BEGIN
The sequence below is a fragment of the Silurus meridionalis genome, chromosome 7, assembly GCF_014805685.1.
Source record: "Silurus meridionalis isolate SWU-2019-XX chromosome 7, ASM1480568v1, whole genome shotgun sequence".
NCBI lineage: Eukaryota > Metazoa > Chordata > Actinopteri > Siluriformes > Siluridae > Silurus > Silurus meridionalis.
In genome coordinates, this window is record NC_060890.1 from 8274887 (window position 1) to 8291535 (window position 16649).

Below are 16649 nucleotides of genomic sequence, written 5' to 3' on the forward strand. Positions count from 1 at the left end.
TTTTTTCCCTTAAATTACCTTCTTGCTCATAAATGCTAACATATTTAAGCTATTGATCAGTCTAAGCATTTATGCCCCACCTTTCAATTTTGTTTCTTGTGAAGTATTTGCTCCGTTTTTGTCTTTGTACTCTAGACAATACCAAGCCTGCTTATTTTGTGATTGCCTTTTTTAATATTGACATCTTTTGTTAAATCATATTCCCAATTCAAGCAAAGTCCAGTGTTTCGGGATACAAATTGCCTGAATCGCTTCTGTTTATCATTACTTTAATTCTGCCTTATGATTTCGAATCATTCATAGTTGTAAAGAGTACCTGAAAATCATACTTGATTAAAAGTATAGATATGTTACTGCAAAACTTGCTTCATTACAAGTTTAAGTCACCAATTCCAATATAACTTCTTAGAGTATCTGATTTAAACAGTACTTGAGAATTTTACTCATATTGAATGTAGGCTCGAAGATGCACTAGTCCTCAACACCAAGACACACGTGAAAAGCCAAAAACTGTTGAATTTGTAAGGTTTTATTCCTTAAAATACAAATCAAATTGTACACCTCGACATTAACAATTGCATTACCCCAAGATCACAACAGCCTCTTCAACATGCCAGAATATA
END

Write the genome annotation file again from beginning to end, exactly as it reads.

The sequence below is a fragment of the Silurus meridionalis genome, chromosome 7, assembly GCF_014805685.1.
Source record: "Silurus meridionalis isolate SWU-2019-XX chromosome 7, ASM1480568v1, whole genome shotgun sequence".
NCBI lineage: Eukaryota > Metazoa > Chordata > Actinopteri > Siluriformes > Siluridae > Silurus > Silurus meridionalis.
In genome coordinates, this window is record NC_060890.1 from 8274887 (window position 1) to 8291535 (window position 16649).

Below are 16649 nucleotides of genomic sequence, written 5' to 3' on the forward strand. Positions count from 1 at the left end.
TTTTTTCCCTTAAATTACCTTCTTGCTCATAAATGCTAACATATTTAAGCTATTGATCAGTCTAAGCATTTATGCCCCACCTTTCAATTTTGTTTCTTGTGAAGTATTTGCTCCGTTTTTGTCTTTGTACTCTAGACAATACCAAGCCTGCTTATTTTGTGATTGCCTTTTTTAATATTGACATCTTTTGTTAAATCATATTCCCAATTCAAGCAAAGTCCAGTGTTTCGGGATACAAATTGCCTGAATCGCTTCTGTTTATCATTACTTTAATTCTGCCTTATGATTTCGAATCATTCATAGTTGTAAAGAGTACCTGAAAATCATACTTGATTAAAAGTATAGATATGTTACTGCAAAACTTGCTTCATTACAAGTTTAAGTCACCAATTCCAATATAACTTCTTAGAGTATCTGATTTAAACAGTACTTGAGAATTTTACTCATATTGAATGTAGGCTCGAAGATGCACTAGTCCTCAACACCAAGACACACGTGAAAAGCCAAAAACTGTTGAATTTGTAAGGTTTTATTCCTTAAAATACAAATCAAATTGTACACCTCGACATTAACAATTGCATTACCCCAAGATCACAACAGCCTCTTCAACATGCCAGAATATA